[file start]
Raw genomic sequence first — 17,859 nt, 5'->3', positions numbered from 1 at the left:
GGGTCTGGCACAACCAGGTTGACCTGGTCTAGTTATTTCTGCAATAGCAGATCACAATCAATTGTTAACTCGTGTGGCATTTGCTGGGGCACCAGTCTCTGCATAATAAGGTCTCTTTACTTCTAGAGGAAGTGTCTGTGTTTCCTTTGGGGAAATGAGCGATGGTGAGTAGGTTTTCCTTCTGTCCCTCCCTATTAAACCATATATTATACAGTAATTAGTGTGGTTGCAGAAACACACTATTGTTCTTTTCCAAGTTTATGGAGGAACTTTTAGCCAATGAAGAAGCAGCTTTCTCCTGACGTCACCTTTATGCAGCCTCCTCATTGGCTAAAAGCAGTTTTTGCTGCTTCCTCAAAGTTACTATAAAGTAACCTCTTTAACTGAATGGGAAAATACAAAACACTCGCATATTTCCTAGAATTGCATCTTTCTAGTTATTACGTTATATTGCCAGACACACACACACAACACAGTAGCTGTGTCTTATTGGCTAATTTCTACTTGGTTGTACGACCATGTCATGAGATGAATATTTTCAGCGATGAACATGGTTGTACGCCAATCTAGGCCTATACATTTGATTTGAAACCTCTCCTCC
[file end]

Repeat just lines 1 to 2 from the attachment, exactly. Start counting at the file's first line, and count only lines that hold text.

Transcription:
Raw genomic sequence first — 17,859 nt, 5'->3', positions numbered from 1 at the left:
GGGTCTGGCACAACCAGGTTGACCTGGTCTAGTTATTTCTGCAATAGCAGATCACAATCAATTGTTAACTCGTGTGGCATTTGCTGGGGCACCAGTCTCTGCATAATAAGGTCTCTTTACTTCTAGAGGAAGTGTCTGTGTTTCCTTTGGGGAAATGAGCGATGGTGAGTAGGTTTTCCTTCTGTCCCTCCCTATTAAACCATATATTATACAGTAATTAGTGTGGTTGCAGAAACACACTATTGTTCTTTTCCAAGTTTATGGAGGAACTTTTAGCCAATGAAGAAGCAGCTTTCTCCTGACGTCACCTTTATGCAGCCTCCTCATTGGCTAAAAGCAGTTTTTGCTGCTTCCTCAAAGTTACTATAAAGTAACCTCTTTAACTGAATGGGAAAATACAAAACACTCGCATATTTCCTAGAATTGCATCTTTCTAGTTATTACGTTATATTGCCAGACACACACACACAACACAGTAGCTGTGTCTTATTGGCTAATTTCTACTTGGTTGTACGACCATGTCATGAGATGAATATTTTCAGCGATGAACATGGTTGTACGCCAATCTAGGCCTATACATTTGATTTGAAACCTCTCCTCC